Along with this, the aforementioned issues that arise from revealing part of the ending at the beginning of the game is the fact that it leaves so little wiggle room for Vagabond Dog to end the story. Regardless of decisions made, someone is going to end up in that alley pouring their heart out to a hot-headed hitman. This is rather unfortunate because it means that even a ‘good’ ending will terminate horrible wrong for at least one of the characters involved (I have yet to play through the game a second time, though it seems more than likely that, without spoiling anything, the homeless character’s identity changes depending on choices made throughout the game).
Always Sometimes Monsters also unfortunately suffers from poor pacing, which can lead to some slow periods. These mainly occur near the end of the first half of the game, and afterwards it does a solid job of ramping up towards the conclusion. However, there are bound to be times where your character feels like an accessory to the town rather than the center of it, as the story generally tries to make you believe. Luckily, there is almost always something to do, wether it be talking to someone new, getting a new high score in one of the arcade mini-games, or finding a job via the temp agency.
If the choices and philosophy make up the game, then the soul is the visuals in which the story is presented. The game is made using RPG Maker, which is not renowned for being a showstopper in the graphics department (and was chosen due to a low budget, at the developer’s own admission). The game is presented in a 16-bit form and the restrictions of the engine do not even allow the game to run at full screen on my 1080p monitor, though if it did I am sure it would look unnecessarily blurry. However, the art style of the game is great. The sprites of each character are well designed and the hand-drawn portraits that appear when a character is talking are gorgeous. I don’t know that the narrative would have really worked if the game was in any different art style, since the 16-bit format leaves just enough up to the player’s imagination. Along with this, towns are pretty to look at and vary in appearance throughout the game and are perfectly sized so as they feel substantial yet their layouts are easily memorized. Despite the restrictions mentioned, Vagabond Dog makes a game that is an aesthetic joy.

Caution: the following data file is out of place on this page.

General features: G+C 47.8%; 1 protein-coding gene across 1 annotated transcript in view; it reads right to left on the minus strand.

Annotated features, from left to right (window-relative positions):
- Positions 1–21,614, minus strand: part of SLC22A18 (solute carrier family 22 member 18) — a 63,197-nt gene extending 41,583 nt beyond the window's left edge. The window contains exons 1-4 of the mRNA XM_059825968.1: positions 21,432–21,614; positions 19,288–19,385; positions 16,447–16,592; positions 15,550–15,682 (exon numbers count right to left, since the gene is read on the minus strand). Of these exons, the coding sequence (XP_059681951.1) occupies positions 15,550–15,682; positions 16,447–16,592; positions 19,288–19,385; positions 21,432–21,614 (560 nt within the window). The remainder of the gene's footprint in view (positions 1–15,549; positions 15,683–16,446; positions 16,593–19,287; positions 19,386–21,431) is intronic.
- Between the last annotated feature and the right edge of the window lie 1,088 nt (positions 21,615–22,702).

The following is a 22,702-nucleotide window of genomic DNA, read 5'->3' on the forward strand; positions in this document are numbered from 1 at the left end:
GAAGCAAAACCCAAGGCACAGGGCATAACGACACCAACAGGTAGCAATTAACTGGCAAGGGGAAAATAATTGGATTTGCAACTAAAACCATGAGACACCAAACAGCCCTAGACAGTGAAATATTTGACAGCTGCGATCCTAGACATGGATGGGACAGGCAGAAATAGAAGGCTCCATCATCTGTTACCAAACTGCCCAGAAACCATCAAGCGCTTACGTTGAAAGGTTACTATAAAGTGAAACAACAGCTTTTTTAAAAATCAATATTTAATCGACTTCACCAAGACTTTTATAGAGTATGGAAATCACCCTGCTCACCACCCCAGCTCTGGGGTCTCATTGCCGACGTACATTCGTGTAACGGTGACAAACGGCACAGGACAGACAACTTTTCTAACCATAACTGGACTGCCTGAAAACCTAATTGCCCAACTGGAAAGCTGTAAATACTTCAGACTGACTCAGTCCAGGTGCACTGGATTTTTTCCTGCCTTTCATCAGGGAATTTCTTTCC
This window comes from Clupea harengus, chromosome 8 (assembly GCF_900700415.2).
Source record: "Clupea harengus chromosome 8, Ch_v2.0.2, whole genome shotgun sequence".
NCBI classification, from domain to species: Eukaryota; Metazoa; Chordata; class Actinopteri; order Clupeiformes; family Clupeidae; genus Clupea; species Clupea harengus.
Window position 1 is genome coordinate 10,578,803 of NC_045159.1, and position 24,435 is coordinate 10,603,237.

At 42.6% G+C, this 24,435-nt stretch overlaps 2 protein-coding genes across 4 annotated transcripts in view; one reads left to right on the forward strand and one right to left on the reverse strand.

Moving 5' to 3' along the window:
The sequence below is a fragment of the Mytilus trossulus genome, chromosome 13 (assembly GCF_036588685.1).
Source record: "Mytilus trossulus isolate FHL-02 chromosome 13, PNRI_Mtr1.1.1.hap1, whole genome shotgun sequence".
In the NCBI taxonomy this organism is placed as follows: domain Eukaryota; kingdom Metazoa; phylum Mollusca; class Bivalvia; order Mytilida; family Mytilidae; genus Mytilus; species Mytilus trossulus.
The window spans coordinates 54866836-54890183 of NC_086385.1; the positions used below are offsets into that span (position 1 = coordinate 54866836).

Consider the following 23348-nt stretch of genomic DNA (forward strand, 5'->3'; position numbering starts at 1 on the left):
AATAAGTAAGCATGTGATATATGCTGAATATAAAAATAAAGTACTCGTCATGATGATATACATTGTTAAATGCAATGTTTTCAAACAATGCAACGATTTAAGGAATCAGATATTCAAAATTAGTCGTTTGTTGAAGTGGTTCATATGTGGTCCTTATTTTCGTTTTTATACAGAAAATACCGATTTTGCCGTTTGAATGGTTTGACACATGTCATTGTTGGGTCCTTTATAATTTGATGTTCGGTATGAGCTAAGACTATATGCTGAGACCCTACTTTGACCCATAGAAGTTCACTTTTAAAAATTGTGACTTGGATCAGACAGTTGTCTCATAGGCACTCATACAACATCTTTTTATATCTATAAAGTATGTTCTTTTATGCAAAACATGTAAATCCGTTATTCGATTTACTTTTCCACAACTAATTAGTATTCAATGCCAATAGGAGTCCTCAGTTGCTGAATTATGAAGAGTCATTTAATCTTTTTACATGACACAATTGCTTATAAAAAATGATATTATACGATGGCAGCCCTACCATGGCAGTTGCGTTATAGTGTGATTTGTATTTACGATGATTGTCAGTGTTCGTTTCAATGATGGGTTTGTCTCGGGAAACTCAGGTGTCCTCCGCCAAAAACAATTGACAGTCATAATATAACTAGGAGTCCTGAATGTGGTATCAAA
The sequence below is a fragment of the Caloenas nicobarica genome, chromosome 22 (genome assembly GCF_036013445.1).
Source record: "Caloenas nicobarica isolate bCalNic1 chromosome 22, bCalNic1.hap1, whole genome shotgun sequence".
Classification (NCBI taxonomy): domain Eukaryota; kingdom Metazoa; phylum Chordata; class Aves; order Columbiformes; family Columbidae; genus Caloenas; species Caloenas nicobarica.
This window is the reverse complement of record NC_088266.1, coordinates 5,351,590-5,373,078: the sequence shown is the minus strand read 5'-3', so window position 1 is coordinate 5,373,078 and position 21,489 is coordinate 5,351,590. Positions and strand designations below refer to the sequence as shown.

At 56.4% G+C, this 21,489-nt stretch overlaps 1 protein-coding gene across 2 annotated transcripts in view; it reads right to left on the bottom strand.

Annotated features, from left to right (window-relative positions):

The game’s audio design is generally brilliant. Sound effects fit well with the visual aesthetic and blend in nicely with the gameplay, which is all that can really be asked of a game. Along with this, the soundtrack by Laser Destroyer Team is one of my favorite ever released, with the song “Pet Rock Meets the Moon” being a forerunner for my favorite song in a video game. There is not exactly much more to say beyond the fact that audio flows cohesively and appropriately with every other part of the game, and sets the tone very well.
Gameplay is about what you should grow to expect from an RPG Maker game. Use the arrow keys to move, and the spacebar (or other keys such as enter) to perform an action or proceed within a conversation. It is a functional system, though certainly not the best. It is, however, a conceit that comes with using the RPG Maker engine, and is one that I, as a player, am more than willing to take. Always Sometimes Monsters also has various mini-games which arrive in various contexts. Every job taken in the temp agency comes with its own dull mini-game, such as one that requires the repetitive pushing of buttons in order to turn pigs into various pork products. These are designed to be intentionally boring since the player is supposed to have the same hesitancy to take them in the game as they would in real life, and due to this it is excusable. Other mini games include a Frogger-like hacking game and a rock-paper-scissors-like boxing game, which are both welcome changes of pace. The gameplay is certainly functional and nothing more. However, Always Sometimes Monsters is mainly about the narrative, so this is generally excusable.
Though its philosophy may not click with all, I had a great time playing Always Sometimes Monsters, though I would never call it a fun game. This is a game that is about depression and finding yourself at your worst place in life. This is a game about attempting to crawl from the trenches with the help of some while stepping on others. This is a game about life, love, and loss, and I only wish more games could cover such topics with as much grace as this one does.
Bottom Line: Always Sometimes Monsters is a superb experience that manages to rise above the majority of its issues. The decision of whether or not to buy it can be answered with a simple question: Do you like narrative-focused games with minimalistic gameplay in the 16-bit style of games such as To The Moon? If so, this is the game for you.
Also Note: The album Always Sometimes Monsters XP is currently available for free on Laser Destroyer Team’s Bandcamp page, but to get all the songs in the game you will have to buy the EP and LP which are available for $3 each on Bandcamp, or simply purchase the Soundtrack Version of the game on Steam.